Monday, December 29, 2014

Good News, Bad News

I don't even remember what the particular news items were, but the other day I said to Quinn, "Go ask Daddy if he wants to hear the good news or the bad news first." So now when Quinn has something to tell me, he'll say, "Do you want to hear the good news?" Followed by something like, "I built a treasure box for my rocket ship!"

With him, there's no bad news.

This is a post about some bad news, though. I've hesitated to write about this because it's not cancer-related and I know I'm inviting so many opinions by opening up about it. But, me being me, I wrote about our dog adoption in this space already, so I figured I owe you guys an update.

Also? The last few weeks have been pure Christmas chaos abundance, with a train ride to the North Pole (where we blamed there being no snow on global warming, and I'm not sure Quinn bought it because it was 29 degrees out and that might be the coldest he's ever been), a cookie exchange party we're still eating the remnants from, a couple of holiday open houses, a family limo ride courtesy of Chris's aunt to view Christmas lights, waffles with Santa at Quinn's preschool, and Quinn asking Santa for exactly two things: a menorah to light candles for eight days at our house and a remote control spider to scare his mommy. Guess which one Santa delivered? 

I hope you all have had equally abundant holiday seasons. I am so lucky to get to experience this time of year, this life I've got with Chris and Quinn, and this was the first Christmas since 2011 that I didn't wonder if it would be my last. Instead, I probably tried a little too hard to put in place holiday traditions that would make the season as magical as possible for my little man, abandoning ship here because there just was no time for blogging after I figured out what to do with the elf every night. 

I might skip the damn elf next year.

Back to the pup. A couple of weeks after we brought Luna home there was an incident that made it clear she shouldn't be in a house with a preschooler (or a cat, for that matter). She was extraordinarily sweet in so many regards and attached herself to me pretty quickly, but I couldn't be as vigilant as I would have needed to be to ensure everyone's safety. It broke my heart even after only two weeks, but the rescue organization took her back earlier this month.

Quinn says our house is boring without Luna, which is true. The good news (if I can spin it) is that our cat has come out of hiding after spending more than two weeks hidden in a closet in the back of the house. And the rest of us are once again in the market for a (child- and cat-friendly) dog. 


  1. dear Jen,

    I just love hearing all the adorable things that come out of your sweet Qunin's little boy head! and I am so happy for your family being able to have such a fun-filled, delightful Christmas, exhausting as it was - but I know it must have been a happy tired you felt, and that's good, too.

    I am sorry that Luna was not able to be a safe member of your family. you did the right thing and I am sure she will find another home that will work out very well for her. I once had the same situation of having to give up a puppy after only 3 weeks; it was heartbreaking, but also a relief. happily,she was adopted by another couple within just a few days. we gave ourselves a break for awhile then tried again and had great success. our tiny bundle of dog-joy, Judy, was a perfect fit and she live to be 20 years old! I am glad your cat is out of hiding in the closet, poor dear. I know you will find another dog that will be a healthy, good fit for all of you. and if people should criticize, just ignore them. it's you and your family you have to think of, and that's the bottom line. period. and yeah - it might be good to nix the elf on the shelf. I've heard that idea bandied about a lot this year - and always referred to the "damn" elf!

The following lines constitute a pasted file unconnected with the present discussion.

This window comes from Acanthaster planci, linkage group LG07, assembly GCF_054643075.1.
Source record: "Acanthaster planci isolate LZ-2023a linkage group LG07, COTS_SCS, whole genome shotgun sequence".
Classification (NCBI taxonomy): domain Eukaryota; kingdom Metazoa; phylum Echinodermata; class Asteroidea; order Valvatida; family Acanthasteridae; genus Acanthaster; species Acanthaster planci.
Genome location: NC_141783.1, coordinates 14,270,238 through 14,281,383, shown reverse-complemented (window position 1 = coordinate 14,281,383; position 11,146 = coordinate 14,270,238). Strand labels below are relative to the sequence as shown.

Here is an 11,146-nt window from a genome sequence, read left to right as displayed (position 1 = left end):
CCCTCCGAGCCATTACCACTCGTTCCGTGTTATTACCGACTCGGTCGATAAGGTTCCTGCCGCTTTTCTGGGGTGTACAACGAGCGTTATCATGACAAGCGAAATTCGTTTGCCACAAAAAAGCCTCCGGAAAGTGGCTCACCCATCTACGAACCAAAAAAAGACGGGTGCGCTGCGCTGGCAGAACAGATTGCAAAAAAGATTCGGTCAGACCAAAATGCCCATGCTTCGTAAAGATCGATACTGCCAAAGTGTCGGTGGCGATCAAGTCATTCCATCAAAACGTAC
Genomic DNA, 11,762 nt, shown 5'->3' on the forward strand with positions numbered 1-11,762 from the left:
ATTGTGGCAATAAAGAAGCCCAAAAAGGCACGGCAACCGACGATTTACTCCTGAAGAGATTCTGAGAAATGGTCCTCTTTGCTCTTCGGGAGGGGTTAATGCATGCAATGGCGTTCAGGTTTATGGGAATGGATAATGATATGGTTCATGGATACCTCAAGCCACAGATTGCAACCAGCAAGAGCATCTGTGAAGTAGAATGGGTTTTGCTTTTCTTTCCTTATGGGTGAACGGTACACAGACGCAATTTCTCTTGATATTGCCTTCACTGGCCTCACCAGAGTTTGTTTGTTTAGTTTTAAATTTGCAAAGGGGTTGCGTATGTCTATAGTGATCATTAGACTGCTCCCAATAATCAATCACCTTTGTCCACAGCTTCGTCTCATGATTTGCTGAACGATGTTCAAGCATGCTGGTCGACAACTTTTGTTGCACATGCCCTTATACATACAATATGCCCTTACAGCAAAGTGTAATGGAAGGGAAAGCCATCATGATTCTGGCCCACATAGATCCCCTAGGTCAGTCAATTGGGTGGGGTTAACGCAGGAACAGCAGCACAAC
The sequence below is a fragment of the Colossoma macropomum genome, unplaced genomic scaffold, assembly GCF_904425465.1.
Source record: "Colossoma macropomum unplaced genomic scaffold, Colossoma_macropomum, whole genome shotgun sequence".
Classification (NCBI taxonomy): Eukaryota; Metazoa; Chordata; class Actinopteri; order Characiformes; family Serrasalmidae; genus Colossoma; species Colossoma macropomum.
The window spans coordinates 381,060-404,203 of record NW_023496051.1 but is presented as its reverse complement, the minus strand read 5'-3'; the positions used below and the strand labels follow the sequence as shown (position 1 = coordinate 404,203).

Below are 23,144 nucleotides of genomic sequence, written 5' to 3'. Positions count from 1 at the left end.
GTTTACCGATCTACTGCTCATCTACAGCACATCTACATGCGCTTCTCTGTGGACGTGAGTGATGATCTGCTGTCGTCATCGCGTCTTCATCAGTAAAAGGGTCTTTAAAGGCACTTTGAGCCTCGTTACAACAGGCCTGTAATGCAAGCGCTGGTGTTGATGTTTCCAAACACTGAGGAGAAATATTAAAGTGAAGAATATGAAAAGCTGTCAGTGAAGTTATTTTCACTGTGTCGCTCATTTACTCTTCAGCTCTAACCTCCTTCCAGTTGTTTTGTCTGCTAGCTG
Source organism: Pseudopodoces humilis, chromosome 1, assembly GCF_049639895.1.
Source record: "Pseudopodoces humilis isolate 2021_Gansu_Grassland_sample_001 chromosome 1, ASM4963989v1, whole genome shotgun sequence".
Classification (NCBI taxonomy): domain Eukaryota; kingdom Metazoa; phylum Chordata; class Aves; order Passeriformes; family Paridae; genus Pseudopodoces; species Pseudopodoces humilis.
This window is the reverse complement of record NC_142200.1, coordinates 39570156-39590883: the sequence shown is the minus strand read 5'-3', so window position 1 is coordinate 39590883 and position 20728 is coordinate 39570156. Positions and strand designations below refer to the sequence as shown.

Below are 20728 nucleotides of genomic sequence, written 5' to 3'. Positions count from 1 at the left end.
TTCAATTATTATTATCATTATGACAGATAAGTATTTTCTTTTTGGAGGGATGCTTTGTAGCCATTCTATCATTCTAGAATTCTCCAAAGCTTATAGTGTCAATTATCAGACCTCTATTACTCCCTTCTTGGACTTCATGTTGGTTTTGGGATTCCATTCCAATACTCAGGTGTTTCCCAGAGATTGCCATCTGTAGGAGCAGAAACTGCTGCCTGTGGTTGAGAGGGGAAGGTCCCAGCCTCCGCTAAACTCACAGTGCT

much love,

    Karen ooxoo

    1. "A happy tired" -- what a wonderfully accurate way to put it! And I love your story about your Judy. We will find ours someday soon, too.


  2. Support your decision on Luna. I want to thank you for having this blog, my wife was diagnosed in October with Stage 4 right off the bat (spine met), triple positive. She is 37 and we have 10, 8, and 5 year old kids along with a 15 month old lab; sometimes the dog is the hardest part of the whole operation!
    What you have accomplished with your blog is very inspirational, informative and much appreciated. Just the fact your story goes back to 2011 and you are NED (I think) is of course a positive theme for the newly diagnosed. There is raising kids tired, cancer tired, and to combine them is a real challenge. Thanks from a "fan" in the DC area.

    1. Hello and thank you for following along. I feel like I grew up in the DC area, having lived there for most of my twenties. I will be back in the area in the spring to participate in the Avon Walk for Breast Cancer.

      Anyway, I hope your wife is doing well and I'm glad I can provide some hope to you. Yes, I've been NED since November 2013 and was diagnosed initially in 2011. I was also triple positive.

      I wish all the very best to your wife. It sounds like she (and you) have so many reasons to remain hopeful.

      Please feel free to email me if you have any specific questions.


  3. Everything Karen said. And thank you for taking her back to the rescue org. So many don't do that, they try to find another home on their own, or take it to a different shelter where they don't know the history. The right dog will come along, don't give up!! Merry Christmas, and Happy New year!!

    1. Thank you, Cheryl. I have pretty serious puppy fever at this point, so I don't think there's any giving up on the horizon. I'll let you know when the right one comes along. Happy New Year's to you, too!